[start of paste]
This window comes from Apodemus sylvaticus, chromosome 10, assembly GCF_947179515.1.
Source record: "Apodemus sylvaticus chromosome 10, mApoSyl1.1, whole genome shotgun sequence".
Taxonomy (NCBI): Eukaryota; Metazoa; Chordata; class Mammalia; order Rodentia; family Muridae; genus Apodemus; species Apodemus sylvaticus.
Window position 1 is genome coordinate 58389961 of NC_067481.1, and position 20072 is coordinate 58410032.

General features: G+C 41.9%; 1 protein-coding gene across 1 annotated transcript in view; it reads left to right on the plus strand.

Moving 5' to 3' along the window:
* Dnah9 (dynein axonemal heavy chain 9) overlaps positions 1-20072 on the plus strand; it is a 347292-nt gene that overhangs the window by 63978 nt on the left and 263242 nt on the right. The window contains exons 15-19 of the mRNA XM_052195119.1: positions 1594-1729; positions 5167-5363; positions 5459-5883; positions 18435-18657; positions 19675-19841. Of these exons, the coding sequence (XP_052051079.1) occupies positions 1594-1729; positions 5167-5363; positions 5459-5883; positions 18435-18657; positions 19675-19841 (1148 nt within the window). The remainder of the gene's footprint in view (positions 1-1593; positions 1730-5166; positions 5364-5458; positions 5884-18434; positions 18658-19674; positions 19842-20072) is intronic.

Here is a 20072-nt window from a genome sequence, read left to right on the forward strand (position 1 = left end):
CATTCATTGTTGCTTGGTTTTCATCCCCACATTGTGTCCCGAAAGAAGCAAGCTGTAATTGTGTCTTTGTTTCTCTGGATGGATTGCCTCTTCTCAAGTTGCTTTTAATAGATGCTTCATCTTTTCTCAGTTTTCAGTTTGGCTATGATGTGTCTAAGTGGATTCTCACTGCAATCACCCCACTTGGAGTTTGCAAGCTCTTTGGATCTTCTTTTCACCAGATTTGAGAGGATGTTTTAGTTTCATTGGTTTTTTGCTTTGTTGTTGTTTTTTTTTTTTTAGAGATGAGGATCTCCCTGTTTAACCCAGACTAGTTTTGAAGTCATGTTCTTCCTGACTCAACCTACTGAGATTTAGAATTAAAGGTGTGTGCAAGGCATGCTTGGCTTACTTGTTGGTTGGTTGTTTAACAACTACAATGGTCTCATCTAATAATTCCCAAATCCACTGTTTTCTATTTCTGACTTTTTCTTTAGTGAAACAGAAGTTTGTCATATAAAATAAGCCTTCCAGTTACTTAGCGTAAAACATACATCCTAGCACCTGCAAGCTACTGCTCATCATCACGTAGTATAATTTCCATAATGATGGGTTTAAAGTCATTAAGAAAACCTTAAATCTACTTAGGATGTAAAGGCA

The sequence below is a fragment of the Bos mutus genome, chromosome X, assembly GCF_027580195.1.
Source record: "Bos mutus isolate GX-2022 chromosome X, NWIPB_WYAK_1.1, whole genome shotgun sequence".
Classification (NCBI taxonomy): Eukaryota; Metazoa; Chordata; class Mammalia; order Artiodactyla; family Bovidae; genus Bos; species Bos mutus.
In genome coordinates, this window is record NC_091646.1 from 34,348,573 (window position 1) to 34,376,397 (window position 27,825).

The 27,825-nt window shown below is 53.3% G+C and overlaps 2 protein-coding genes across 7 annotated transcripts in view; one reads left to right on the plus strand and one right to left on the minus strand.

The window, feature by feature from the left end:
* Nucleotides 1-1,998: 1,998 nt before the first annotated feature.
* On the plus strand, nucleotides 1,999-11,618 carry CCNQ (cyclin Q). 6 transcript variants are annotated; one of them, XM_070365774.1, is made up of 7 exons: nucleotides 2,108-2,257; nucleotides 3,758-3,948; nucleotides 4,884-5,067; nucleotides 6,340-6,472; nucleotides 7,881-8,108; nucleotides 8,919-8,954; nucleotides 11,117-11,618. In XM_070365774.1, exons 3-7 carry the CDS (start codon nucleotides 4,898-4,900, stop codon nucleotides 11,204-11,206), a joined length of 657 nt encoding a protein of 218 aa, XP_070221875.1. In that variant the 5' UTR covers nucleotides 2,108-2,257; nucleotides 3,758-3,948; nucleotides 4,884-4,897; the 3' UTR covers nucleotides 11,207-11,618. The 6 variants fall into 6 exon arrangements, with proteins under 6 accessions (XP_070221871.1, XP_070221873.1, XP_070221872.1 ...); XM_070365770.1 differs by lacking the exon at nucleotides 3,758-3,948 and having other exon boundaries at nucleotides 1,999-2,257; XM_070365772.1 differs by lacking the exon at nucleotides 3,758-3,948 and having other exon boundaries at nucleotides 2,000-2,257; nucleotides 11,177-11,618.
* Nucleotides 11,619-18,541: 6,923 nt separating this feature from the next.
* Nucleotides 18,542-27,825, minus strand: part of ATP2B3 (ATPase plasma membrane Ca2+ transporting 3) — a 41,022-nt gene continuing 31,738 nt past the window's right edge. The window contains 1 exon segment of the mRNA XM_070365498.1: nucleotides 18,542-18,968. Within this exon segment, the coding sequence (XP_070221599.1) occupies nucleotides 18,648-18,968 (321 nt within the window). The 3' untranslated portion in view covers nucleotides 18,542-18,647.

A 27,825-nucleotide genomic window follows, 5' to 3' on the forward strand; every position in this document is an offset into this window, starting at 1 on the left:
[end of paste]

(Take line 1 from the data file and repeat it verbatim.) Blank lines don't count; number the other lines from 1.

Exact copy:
This window comes from Apodemus sylvaticus, chromosome 10, assembly GCF_947179515.1.